I read somewhere recently that the United States holds the distinction of being one of only four countries which do not guarantee any paid maternity leave to their female workers. For the curious, the other three countries are Lesotho, Papua New Guinea and Swaziland.
All that the USA guarantees is 12 weeks of unpaid, job-protected leave under the FMLA (Family Medical Leave Act) which applies to women who put in 1250 hours of work in a year for a single employer; and only when that employer has more than 50 workers. This leaves two out of five women without any access to leave under the FMLA.
In a surprising move, the U.S. Navy has stepped up and announced that women in the Navy and Marines will be eligible for 18 weeks of maternity leave. This new policy takes effect immediately, and retroactively applies to service women who have given birth since January 1st, 2015. The 18 weeks is a combination of paid maternity leave and paid convalescent leave. A mother does not have to take all of her leave at once but must use it within one year of her child’s birth. The policy does not affect existing policies for paternity leave or adoption leave. Maternity leave and parental leave are governed separately, and expanding leave for adoptive parents and fathers require Congressional approval. The Navy estimates that 5,000 service women, including 500 officers, would be able to take advantage of this new program in 2015.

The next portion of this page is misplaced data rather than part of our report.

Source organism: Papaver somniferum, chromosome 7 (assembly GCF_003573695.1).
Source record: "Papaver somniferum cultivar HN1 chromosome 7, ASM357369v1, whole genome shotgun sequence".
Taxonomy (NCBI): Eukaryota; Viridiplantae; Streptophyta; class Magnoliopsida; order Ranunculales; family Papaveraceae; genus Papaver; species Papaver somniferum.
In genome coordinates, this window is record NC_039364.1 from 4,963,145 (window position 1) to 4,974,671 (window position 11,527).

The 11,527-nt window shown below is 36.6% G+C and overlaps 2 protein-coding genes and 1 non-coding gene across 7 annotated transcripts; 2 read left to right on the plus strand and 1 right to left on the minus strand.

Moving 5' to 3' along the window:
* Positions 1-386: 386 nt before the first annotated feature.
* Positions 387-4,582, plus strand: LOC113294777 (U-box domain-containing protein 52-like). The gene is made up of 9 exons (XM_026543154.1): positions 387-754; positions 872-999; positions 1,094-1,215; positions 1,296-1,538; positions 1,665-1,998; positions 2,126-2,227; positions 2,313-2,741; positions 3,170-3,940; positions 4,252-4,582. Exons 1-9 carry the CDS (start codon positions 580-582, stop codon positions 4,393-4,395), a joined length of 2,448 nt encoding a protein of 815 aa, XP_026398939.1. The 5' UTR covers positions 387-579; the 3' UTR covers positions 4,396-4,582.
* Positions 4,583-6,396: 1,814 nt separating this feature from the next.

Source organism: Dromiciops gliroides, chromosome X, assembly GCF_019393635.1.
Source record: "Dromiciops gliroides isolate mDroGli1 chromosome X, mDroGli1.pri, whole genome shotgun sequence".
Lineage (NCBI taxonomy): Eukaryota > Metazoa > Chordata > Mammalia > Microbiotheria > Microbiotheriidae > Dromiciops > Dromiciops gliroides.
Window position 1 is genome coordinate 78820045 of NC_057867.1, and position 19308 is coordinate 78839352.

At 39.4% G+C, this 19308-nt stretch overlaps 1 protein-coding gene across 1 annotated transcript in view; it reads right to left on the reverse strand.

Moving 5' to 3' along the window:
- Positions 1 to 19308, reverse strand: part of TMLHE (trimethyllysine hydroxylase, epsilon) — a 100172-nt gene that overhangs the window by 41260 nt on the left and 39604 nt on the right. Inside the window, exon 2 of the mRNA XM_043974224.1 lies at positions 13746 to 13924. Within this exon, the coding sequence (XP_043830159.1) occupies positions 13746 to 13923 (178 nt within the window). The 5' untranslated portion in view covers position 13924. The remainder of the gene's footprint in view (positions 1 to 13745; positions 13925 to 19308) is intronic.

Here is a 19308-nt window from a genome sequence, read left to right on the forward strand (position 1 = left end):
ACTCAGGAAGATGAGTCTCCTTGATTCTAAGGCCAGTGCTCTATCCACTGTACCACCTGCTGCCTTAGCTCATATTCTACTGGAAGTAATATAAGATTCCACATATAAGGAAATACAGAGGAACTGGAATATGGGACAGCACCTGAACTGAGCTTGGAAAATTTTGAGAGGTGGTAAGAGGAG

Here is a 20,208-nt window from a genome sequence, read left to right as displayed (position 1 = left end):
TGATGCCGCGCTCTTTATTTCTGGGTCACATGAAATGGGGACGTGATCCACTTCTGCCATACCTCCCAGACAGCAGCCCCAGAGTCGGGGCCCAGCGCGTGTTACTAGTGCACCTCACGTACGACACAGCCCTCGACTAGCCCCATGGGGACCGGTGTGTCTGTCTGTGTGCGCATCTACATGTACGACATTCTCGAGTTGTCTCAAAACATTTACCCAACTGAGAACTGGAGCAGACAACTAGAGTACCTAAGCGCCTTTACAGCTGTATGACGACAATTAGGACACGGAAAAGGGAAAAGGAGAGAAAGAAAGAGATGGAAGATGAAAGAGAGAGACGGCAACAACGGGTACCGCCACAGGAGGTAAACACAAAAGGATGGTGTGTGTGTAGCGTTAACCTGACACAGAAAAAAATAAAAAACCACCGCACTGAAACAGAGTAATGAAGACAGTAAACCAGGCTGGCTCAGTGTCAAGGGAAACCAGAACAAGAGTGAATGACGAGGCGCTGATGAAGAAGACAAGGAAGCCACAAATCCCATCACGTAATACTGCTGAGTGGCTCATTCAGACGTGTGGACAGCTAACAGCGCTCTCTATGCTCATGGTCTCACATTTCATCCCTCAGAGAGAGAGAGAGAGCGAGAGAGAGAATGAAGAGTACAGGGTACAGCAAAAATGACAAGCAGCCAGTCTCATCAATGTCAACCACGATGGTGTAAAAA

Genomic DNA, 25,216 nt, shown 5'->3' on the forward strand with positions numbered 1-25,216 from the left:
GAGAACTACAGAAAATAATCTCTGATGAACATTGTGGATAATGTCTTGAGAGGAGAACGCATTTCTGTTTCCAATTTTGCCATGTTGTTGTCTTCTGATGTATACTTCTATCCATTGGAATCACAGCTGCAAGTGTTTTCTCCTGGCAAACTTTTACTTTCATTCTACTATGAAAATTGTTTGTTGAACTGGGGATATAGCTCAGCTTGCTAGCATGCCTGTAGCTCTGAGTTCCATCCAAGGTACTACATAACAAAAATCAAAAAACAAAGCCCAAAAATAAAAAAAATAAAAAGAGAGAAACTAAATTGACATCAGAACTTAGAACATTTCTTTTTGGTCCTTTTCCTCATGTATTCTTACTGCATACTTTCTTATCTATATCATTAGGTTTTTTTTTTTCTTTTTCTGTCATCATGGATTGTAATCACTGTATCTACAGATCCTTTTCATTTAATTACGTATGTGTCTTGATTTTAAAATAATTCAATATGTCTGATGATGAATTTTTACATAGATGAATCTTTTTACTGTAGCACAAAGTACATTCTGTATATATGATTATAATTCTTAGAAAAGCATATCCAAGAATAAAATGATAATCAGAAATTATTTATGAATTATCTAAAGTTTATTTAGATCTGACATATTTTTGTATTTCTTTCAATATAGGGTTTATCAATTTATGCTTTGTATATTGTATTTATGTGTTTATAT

The U.S. navy made this change as part of an effort to increase the retention rate of talented service women. There is a strong need to become family-friendly as twice as many women as men leave the service in the early part of their career. The Navy expects to retain more women from the 200,000-strong contingent of women currently on active duty. The Air Force is now considering following suit.
Other changes have also been enacted to encourage women to join and remain in the military. Earlier this year, on-base child care center around the world extended their operating hours each day by two hours in the morning and two hours each evening. Women can take up to 3 years off from service and return to duty. There are also options to go to civilian graduate schools or work with top corporations. The avowed aim of all these proposals and changes is just this: these women should not be constrained to make an either-or choice between family and service. As the military plans to throw jobs in the Special Forces and combat jobs to women by January, these proposals come not a minute too early and can go a long way to ensure that more women will join their ranks – and stay there. It is to be seen whether the other branches of the military service will follow suit, or if this will be followed by a movement to offer paid maternity leave to government workers.
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